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Ladylike (CASA Festival at Arcola Theatre)

Back to Dalston at the weekend to review a show at the CASA Festival of Latin American Arts. Ladylike soundes intriguing, a dance piece based around the use of “chick” or “hen” to describe women, and taking a variety of dance and music styles from hip-hop to rumba.

The Ella Mensa Company first creates this piece in 2015, and it has been in evolution ever since. Four female dancers take to the floor, Anna Alvarez, Azara Meghie, Hsing Ya Wu, and Lucia Afonso.

A circle of chicken food marks the area where for the next 55 minutes their movements will challenge and expose issues relating to sexual consent, cultural and gender stereotyping, and even the audience gaze.

For me, some takeaway messages aside from the incredible athleticism of the dancers on display were around how women are regarded in Cuba, Dominican Republic, Japan and close environs, and how animal behaviour can also mimic behaviours such as attack, flirtation, assault and rutting.

Meghie in particular assumes a gender fluid role, inviting aggression and assuming dominance, but in more tender passages she is the rescuer of those in peril – the shopper who reveals a weakness for rope bondage, the yellow bird who mouths “help me” to the audience.

There are queer motifs, expressions of sisterhood, moments of vulnerability as the participants dress and undress each other, shackling one into a bright Brazilian headdress here that resembles a bird of paradise, unmasking another here in a flowing yellow dress.

In the Arcola’s Studio 1 we watch these women perform under flickering lights, pulsing music, and a simple black box staging. At times they interact with audience members by locking eyes or invading personal space, at others they sit back and watch each other’s routines and stories.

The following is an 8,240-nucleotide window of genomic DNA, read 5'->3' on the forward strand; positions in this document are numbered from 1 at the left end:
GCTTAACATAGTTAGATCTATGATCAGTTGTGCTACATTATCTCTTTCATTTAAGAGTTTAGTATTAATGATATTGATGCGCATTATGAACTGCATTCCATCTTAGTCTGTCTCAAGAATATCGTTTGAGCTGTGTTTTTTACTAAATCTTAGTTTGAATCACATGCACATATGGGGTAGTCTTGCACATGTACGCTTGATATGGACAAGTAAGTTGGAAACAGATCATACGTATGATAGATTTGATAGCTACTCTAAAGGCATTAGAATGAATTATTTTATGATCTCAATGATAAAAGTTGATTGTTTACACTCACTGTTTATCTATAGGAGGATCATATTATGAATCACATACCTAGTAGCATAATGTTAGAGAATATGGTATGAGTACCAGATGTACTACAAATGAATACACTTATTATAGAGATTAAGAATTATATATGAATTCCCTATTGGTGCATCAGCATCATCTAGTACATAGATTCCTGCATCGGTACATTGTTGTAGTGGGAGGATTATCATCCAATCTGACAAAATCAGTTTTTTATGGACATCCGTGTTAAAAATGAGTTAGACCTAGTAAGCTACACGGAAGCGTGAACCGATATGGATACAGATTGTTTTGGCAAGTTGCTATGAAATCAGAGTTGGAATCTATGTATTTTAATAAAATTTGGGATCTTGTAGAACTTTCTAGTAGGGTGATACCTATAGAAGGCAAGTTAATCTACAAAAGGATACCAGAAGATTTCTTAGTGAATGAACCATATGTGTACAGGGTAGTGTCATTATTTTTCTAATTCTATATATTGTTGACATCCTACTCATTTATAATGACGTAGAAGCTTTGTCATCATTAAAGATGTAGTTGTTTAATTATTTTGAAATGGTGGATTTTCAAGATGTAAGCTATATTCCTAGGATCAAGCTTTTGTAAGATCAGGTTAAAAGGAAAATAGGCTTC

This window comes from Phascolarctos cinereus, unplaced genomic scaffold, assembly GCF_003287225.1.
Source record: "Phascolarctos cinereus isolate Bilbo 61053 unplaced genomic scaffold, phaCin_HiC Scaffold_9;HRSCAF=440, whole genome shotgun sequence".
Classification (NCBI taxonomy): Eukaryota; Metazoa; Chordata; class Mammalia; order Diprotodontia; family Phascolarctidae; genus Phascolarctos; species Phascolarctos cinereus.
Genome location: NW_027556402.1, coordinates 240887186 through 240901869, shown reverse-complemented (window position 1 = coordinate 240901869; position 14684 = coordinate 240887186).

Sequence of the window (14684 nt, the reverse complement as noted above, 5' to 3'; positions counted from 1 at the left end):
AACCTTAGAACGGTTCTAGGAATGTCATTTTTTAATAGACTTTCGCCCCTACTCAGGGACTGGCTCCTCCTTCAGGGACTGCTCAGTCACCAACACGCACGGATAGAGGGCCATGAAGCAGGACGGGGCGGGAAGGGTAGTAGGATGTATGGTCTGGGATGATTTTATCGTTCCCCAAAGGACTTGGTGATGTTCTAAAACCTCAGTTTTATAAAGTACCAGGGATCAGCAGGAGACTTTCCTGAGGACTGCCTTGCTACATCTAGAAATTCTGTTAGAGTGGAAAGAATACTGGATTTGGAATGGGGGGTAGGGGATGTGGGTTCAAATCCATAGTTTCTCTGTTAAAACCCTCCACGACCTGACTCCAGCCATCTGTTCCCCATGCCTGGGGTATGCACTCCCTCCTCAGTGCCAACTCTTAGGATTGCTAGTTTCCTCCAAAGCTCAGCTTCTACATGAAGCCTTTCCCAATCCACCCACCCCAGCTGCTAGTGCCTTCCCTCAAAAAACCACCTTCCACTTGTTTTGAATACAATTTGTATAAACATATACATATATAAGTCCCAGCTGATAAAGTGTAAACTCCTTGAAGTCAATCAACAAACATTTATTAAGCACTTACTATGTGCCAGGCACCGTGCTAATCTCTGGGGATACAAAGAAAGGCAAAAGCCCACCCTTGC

Ladylike is an unusual piece of dance storytelling which retains a powerful message around the role and assent of women in the Latin one, although of course many of these messages can be read universally. By using humour to push forward an uncomfortable set of facts, this piece in fact gains rather than loses its strength.

Ladylike played at Arcola Theatre from 16-20 July. The CASA Festival 2019 continues to 27 July, with theatre and dance at the Arcola and films at the Rio Cinema.

For more details go to the CASA Festival website. Photo credits by Camilla Greenwell.


Little Miss Sunshine (Arcola Theatre)

Musical versions of films seem to be one of the newest theatre trends, and here we have the tale of the dysfunctional Hopper family given a bit of stage sparkle.I’m not familiar with the source material, which feels a little dark at times and at odds with the cheery marketing for this production.

Still, as young Olive (Evie Gibson at this performance, who acted and sang well) qualifies for the Little Miss Sunshine finals in California, and we join her and her family in the journey from New Mexico, the story easily unfolds.